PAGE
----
A fierce row has broken out over a campaign by the Swiss- Icelandic artist Christoph Büchel to have the prototypes for US President Donald Trump’s planned border wall designated as national monuments. More than 500 artists and cultural professionals signed an open letter last month condemning the scheme. However, other prominent figures support it. “I love the project and I think it’s a brilliant idea,” says the Italian artist Maurizio Cattelan in an email to The Art Newspaper, while the US artist Paul Pfeiffer has shared a Fox News video about the initiative on Twitter with the message to Büchel: “You rock! So good!”
Trump made innumerable promises to build a “big, beautiful, powerful wall” during his election campaign in 2016, and commissioned the eight prototypes in Southern California last year at a cost of $2.4m to $4m.
In December, Büchel started a non-profit organisation named M.A.G.A.—the same acronym used for Trump’s campaign slogan, “Make America Great Again”, but repurposed to signify “Make Art Great Again”—calling for these prototypes to be preserved, since they are of “significant cultural value [and] are historical land art”. He also posted a petition on the White House’s online platform We the People. The site was then taken down for maintenance, so Büchel created an independent website for the project and received more than 400 signatures in support of his plan. The artist also organised tours of the structures.
Last month, M.A.G.A. relaunched its petition on the We the People site. As we went to press, this new appeal had received only 40 signatures, far short of the 100,000 it needs by 8 March to prompt a response from the White House. It is unclear what will happen after that deadline passes.
Büchel and his gallery, Hauser & Wirth, declined to comment, but the art lawyer Sergio Muñoz Sarmiento, who serves as an adviser to M.A.G.A., told the television news show Fox & Friends First that the organisation’s mission is to question “what is art in our current situation” and “what is the role of a monument or a memorial”. Sarmiento said: “If you look at these prototypes, they’re really about potential. They’re quite stunning.” He added that one of the issues the campaign was aware of was that “much of the art being produced today, certainly in this country, is not of a controversial nature; it shies away from controversy. And I don’t think M.A.G.A. is afraid of that.” However, the project is not intended to be a political provocation, Büchel told the New York Times. “In fact, M.A.G.A. doesn’t take a position,” he said.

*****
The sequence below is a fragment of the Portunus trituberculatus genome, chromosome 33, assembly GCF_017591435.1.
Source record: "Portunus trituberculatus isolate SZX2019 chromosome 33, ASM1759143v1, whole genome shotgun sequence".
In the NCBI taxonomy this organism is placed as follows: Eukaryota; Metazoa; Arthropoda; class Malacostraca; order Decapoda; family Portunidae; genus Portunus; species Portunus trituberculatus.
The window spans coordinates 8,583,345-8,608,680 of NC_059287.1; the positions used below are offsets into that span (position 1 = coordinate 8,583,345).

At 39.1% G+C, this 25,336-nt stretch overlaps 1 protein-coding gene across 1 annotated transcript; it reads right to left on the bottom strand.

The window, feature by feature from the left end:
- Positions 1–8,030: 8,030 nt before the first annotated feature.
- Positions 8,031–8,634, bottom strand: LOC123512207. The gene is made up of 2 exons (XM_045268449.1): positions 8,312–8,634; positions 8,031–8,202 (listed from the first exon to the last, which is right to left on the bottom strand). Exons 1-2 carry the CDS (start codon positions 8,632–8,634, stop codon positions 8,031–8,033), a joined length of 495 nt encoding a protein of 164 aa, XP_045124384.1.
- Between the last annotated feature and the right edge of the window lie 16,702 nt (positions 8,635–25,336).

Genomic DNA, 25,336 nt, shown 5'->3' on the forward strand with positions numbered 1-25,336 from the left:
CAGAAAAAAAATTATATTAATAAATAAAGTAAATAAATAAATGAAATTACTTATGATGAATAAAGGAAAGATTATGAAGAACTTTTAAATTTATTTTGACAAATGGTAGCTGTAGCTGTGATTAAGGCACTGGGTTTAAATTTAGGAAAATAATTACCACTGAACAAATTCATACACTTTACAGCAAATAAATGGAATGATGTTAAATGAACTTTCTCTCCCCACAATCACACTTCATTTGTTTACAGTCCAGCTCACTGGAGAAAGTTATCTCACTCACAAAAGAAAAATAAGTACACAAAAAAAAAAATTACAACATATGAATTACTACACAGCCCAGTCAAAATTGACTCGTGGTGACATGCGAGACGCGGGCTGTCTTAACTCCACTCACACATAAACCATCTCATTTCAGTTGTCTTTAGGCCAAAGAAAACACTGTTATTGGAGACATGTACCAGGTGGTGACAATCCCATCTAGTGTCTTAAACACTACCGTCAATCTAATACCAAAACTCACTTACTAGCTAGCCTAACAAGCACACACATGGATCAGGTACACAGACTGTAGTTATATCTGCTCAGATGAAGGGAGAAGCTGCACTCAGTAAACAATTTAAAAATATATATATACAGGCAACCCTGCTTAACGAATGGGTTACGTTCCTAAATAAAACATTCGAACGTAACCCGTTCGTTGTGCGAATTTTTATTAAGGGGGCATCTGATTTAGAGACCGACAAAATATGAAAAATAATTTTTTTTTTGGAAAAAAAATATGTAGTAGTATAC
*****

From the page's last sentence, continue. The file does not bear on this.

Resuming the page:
On 6 February, the same day as Büchel relaunched his petition, an open letter with more than 500 signatories, condemning the prototypes as “xenophobic and white supremacist”, was released. “I have no problem with anything being considered art, if that is the intent. Debate is a fundamental function of art in public, and this process, not the artist, ultimately determines the meaning of a public work of art,” says the Los Angeles-based sculptor Oscar Tuazon, who is one of the signatories, along with the actor-turned-performance-artist Shia LaBeouf.
“What I object to is the cynical use of the National Landmark designation process to preserve a blatant symbol of racism. Landmark designation is more than a purely symbolic value; like the border itself, it is an abstraction with very real consequences and attendant responsibilities for all of us,” he says. “So, I reject the proposal first as a citizen, just as I object to the very idea of a border wall.”